Filed under Start Up
by Worry Wart | May 24, 2012
I recently set up an office in my home for a sideline business I've started. Eventually, I hope to quit my "day job" and work full time at my own business. In the meantime, I'm concerned about insurance risks. I know my homeowner's policy covers some aspects of my home office, but do you think I need more coverage now or is my HO policy sufficient until my business grows a bit?
You are wise to worry before a problem arises so you won't have to weep after you get the bill for some uninsured peril not covered in your particular homeowner's policy contract form.
Homeowner's policies come in three flavors: HO1, HO2 and HO3. (Additionally there is an HO4 form for renters and an HO6 form for condo owners.) The HO1 form is very basic coverage, and the HO2 is only somewhat broader--meaning it covers a few more perils than an HO1. The HO3 is the broadest of all. It's called an "all-risk" form. The first two forms only cover "named perils," while the HO3 covers all risks not specifically excluded.
The higher the form number, the higher the premium cost, of course, but I feel that HO3 coverage is the minimum anyone needs regardless of how much more you must pay for it, even if you don't have a home-based business. All-risk coverage is well worth the price!
Before you embark on the hunt for business coverage, refresh your memory about homeowner insurance basics. That done, you'll be ready to move on to the finer points of riders and BOPs!
Adding coverage for a business in your home may simply mean buying an endorsement (sometimes called a rider) to plug the holes in your HO3 contract. For example, form HO 24 71 is a Business Pursuits rider that will allow you to conduct business from your home by extending the liability portion of your HO3 form to cover risks engendered by this activity. But this endorsement is meant primarily for salespersons who DO NOT OWN the business in question.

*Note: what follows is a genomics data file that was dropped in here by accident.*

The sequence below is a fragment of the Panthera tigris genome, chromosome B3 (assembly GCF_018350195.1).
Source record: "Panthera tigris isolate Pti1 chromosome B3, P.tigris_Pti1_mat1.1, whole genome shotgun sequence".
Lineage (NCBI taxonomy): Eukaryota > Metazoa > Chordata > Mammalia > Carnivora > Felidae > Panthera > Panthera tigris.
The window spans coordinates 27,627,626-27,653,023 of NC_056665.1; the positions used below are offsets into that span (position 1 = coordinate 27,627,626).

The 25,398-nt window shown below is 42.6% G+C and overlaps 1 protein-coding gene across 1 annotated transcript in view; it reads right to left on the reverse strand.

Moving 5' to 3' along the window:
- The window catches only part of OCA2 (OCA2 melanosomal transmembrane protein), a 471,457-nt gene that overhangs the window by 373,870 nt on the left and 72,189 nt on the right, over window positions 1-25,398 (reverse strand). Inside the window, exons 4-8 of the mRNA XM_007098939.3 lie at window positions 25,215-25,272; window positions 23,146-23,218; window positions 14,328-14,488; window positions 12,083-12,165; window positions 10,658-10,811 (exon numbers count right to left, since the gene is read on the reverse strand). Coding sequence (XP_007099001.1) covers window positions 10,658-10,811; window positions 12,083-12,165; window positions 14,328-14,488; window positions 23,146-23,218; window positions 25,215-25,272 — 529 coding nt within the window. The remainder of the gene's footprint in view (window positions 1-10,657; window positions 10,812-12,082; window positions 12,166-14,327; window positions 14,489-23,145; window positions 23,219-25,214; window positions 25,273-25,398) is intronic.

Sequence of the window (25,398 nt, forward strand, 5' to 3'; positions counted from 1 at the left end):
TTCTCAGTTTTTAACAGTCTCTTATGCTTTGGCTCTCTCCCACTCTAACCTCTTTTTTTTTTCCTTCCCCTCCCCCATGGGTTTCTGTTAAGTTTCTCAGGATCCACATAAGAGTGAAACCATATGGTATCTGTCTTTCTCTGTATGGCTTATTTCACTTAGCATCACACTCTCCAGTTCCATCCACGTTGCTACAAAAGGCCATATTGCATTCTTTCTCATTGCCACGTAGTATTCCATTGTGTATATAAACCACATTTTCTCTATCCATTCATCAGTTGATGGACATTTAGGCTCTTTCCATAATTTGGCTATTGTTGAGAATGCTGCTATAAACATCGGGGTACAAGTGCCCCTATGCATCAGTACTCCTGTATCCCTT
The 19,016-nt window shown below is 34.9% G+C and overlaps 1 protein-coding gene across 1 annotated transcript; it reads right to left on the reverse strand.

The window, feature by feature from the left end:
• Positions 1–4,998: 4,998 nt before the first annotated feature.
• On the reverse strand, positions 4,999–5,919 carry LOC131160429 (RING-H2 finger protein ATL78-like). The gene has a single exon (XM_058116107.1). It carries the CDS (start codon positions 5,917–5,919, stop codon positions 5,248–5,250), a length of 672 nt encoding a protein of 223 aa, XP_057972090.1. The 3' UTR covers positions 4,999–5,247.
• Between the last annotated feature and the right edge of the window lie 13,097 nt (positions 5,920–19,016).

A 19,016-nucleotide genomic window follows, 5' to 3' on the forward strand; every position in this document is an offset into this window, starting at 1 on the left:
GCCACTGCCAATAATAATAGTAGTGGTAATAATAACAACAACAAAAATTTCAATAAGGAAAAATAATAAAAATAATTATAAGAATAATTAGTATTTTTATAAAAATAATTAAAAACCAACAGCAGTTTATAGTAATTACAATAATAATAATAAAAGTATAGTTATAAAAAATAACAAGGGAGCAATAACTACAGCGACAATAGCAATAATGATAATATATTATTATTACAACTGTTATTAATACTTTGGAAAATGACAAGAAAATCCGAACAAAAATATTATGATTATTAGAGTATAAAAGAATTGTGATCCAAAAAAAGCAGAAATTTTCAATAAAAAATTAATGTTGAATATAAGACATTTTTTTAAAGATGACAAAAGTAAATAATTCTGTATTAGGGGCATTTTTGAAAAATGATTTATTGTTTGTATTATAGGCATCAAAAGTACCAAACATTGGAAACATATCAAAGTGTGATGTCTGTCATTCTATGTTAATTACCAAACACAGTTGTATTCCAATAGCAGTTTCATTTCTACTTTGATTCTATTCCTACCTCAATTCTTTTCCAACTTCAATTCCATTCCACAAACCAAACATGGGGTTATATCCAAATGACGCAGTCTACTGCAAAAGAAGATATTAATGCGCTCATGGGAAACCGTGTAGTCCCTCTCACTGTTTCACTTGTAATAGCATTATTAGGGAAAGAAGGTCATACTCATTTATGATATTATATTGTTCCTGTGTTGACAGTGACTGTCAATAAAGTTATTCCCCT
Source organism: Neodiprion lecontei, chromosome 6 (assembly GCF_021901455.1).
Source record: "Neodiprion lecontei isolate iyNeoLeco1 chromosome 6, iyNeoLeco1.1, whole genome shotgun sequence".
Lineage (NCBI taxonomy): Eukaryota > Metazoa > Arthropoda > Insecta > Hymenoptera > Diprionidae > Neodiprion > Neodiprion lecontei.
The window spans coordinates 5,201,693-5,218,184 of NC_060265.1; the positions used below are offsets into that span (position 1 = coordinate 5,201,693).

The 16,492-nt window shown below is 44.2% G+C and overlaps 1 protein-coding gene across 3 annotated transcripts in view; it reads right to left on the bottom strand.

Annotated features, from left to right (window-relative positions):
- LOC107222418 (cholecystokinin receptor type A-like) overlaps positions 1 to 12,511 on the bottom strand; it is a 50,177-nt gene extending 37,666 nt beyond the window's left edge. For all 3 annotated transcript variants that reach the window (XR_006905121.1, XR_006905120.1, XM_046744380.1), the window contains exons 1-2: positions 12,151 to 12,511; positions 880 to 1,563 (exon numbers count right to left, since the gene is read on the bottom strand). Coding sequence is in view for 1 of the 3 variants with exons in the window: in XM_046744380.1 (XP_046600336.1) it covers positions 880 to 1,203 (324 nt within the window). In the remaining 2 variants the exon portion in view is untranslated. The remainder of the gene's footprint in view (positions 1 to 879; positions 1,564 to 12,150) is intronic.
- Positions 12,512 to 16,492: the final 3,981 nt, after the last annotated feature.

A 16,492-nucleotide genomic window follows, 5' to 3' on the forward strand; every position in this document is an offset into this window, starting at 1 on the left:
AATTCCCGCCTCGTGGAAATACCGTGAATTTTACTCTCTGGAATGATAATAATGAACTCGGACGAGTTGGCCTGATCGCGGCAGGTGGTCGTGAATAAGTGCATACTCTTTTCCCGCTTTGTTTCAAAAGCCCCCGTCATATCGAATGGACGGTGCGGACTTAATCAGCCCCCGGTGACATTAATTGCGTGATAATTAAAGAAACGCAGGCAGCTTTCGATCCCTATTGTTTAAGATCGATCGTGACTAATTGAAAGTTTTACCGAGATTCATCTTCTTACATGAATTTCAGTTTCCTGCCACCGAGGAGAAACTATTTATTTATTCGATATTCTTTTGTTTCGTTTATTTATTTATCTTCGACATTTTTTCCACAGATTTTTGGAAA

Suppose you give trombone lessons in your home. You'd want form HO 04 42 (Permitted Incidental Occupancies) which is a rider that eliminates the exclusion of business pursuits in your home. It also allows extended liability coverage in case one of your itinerant trombonist pupils falls down your front stairs and bends his slide--or worse.
Or, if you're thinking of running a day care center in your rec room you'll need, at a minimum, a form HO 0497 (In-Home Day Care) endorsement. But are there enough rider forms for all the exposures you may have? For example, what about insuring your equipment?
But the majority of folks these days believe that endorsements are not the way to go. The current wisdom is that the only way to truly protect yourself, your home and your business is to go with a Business Owner's Policy (BOP) or perhaps even a full-blown commercial policy form to protect you on all fronts. You'll need to understand the basics of business insurance. I don't want to give you a lot of gray hair, but it's important for you to be aware of business risks you might not have even thought of yet.
The good news is that many carriers are beginning to offer "In-Home-Business" policies to fill the gap between inadequate endorsements and sometimes over-adequate BOP coverage. This new class of policy may save you big bucks if you qualify.
Different insurance companies have their own rules for what types of businesses will qualify for their business owner's policies. Most major carriers offer BOPs--CNA, Traveler's, the Hartford, Fireman's Fund and many of the captives as well. (Different insurance carriers sometimes use different form numbers, too. The ones we've used are simply common examples.)
Most importantly, remember that a good agent is your best defense against insurance gaps and catastrophic consequences. Interview a few agents and choose the one you feel best understands your business needs. Don't necessarily go for the cheapest bid. Professional guidance is well worth a few extra bucks.
Insure.com is a good site for getting detailed insurance info about your home state. Bookmark it for future use in looking up complaints on carriers you're considering or for how to contact your state commissioner for info on agents or brokers. Remember that insurance is regulated at the state level, and there are differences among the states. If you do business in more than one state, you'd do well to check the individual state sites so you'll be an informed consumer regardless of what jurisdiction you're dealing with.
Do your homework and you'll be able to avoid a lot of sleepless nights.